We Need To Talk is a bit of a misnomer because what the book is trying to say is that “we need to listen” (in fact, the author seems to advocate that we should talk less). This is a valid point, except that the author contradicts herself on several occasions while trying to justify the need to listen.
For example, she insists that we should listen to differing viewpoints, no matter what they are, otherwise we would be hypocritical. But, she said later in the book that “you shouldn't waste your time trying to disabuse someone of what you think is an incorrect opinion”. While I readily agree that we should listen more often, life is too short to tolerate crap the way she seems to suggest, at least for the better part of the book.
She also doesn't seem to practice what she preached. An example is the need to avoid inserting oneself into every narrative. At one point, she writes:
“Isay's words resonate with me because he admits that he's not a great listener but recognizes the power of listening and is actively working to be better.”
And then she immediately goes on:
“I feel much the same way. I'm not the best listener, either, but I know this skill is crucial to every relationship I have, and I am on a mission to improve.”
It is thus hard to like this book as the author gives advice that she does not follow.
There are references to Sherry Turkle's book, Reclaiming Conversation, which suggests young people wear headphones for the same reason adults overuse e-mail: we fear conversation. And that is probably true as we spend a lot of time avoiding uncomfortable conversation and not enough time making an effort to understand the people who live and work around us. Furthermore, we are so distracted by technology that having a meaningful conversation about anything has become a challenge. (You can read a full review of Reclaiming Conversation by following the link.)
Kids spend hours each day engaging with ideas and one another through screens – but rarely do they have an opportunity to truly hone their interpersonal communication skills. Admittedly, teenage awkwardness and nerves play a role in difficult conversations. But students' reliance on screens for communication is detracting – and distracting – from their engagement in real-time talk. It might sound like a funny question, but we need to ask ourselves: Is there any 21st-century skill more important than being able to sustain confident, coherent conversation?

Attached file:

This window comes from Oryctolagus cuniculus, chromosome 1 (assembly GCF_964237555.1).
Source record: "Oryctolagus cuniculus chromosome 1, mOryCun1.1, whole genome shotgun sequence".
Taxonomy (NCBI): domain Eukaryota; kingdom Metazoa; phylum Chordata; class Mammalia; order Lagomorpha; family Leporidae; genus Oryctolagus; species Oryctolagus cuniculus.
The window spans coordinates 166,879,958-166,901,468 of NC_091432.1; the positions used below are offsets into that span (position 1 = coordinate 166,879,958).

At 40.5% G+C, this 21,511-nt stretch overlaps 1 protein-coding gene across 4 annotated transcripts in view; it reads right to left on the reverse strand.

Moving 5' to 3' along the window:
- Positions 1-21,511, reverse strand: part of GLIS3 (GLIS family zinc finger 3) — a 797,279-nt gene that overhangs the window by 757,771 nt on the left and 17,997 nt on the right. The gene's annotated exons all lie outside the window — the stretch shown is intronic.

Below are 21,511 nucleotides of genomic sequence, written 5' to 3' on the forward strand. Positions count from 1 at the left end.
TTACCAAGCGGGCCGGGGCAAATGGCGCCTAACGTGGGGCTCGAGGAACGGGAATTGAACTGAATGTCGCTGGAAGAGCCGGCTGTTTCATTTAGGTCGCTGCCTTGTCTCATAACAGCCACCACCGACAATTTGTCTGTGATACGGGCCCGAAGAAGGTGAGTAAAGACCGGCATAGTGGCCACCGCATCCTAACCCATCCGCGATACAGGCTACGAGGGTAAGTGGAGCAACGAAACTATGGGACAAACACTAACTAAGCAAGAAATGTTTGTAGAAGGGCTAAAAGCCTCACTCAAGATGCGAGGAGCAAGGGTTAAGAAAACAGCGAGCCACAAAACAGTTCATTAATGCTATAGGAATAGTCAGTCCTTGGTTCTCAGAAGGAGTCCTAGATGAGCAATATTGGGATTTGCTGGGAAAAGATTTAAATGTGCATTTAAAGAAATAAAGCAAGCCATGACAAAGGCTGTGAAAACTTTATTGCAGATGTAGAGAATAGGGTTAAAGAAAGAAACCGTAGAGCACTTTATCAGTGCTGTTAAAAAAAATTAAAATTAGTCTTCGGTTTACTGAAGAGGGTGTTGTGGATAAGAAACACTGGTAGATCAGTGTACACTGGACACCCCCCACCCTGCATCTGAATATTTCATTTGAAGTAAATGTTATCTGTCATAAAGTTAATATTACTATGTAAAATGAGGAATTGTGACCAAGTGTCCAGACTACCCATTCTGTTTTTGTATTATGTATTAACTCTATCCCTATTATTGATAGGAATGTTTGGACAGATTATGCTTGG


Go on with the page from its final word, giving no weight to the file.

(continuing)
Paul Barnwell, “My Students Don't Know How to Have a Conversation”, on why conversational competence might be the single-most overlooked skill we fail to teach students.
Alas, some of the author's own findings were purely anecdotal, i.e. not entirely based on rigorous scientific research methodologies.
RIght off the bat, she posits:
“Why should you heed my advice? Because the studio where I broadcast each day functions as a kind of conversational laboratory. Just as a chemist experiments with silver nitrate or acetone or chlorine, I sit down with dozens of people every week and experiment with different kinds of conversations. Most of these people are strangers to me, from all over the world, from all different walks of life. I've talked to senators and movie stars, carpenters and truck drivers, billionaires and kindergarten teachers. Some of them are highly emotional; some are quite detached. My studio is a perfect place to test out techniques.”
See the problem there? A sex worker who plied the trade for a number of years can similarly claim to be an expert on sex? That is probably why the author peppered her advice with disclaimer after disclaimer.
However, she does highlight several valid points. For instance, studies demonstrate that if a person doesn't listen carefully and closely, they forget up to half of the information they hear within eight hours. That's why telling your kid to take out the trash while he or she is playing a video game and talking on the phone is equivalent to shouting it into an empty room.
Another valid point is “conversational narcissism”, which is the often subtle and unconscious tendency to insert oneself into a conversation and turn the focus of the exchange to yourself (which I mentioned earlier). If you observe yourself carefully, you may notice that this might be your default mode in many conversations.
The stupidity of positivity
One advice the author dished out is that we should focus on people's positive intentions when they speak. But the personal example she uses to illustrate her point is laughable:
“If someone cuts me off or runs a red light, my first instinct is to assume – and sometimes say aloud – terrible things about their intelligence and their upbringing. But what I've tried to do lately is imagine why they are in such a hurry or why they're in such a bad mood. Instead of the expletives that I want to say, I'll think, She's probably had a bad day. Maybe she's just trying to get home to see her kid.
It doesn't really matter if my imagined scenario is true of if the person is just a terrible driver, because the point of the exercise is to train my mind to see others as individuals who face daily challenges that are equal to mine. (My emphasis in bold.)
Not only is this absurd, but it has nothing to do with positive intentions.
Overall, you might be better off listening to her TED talk instead.
Proud father of two lovely kids, who at times pushed me to seriously consider editing out the word “lovely” from this sentence. (I am not alone in this.)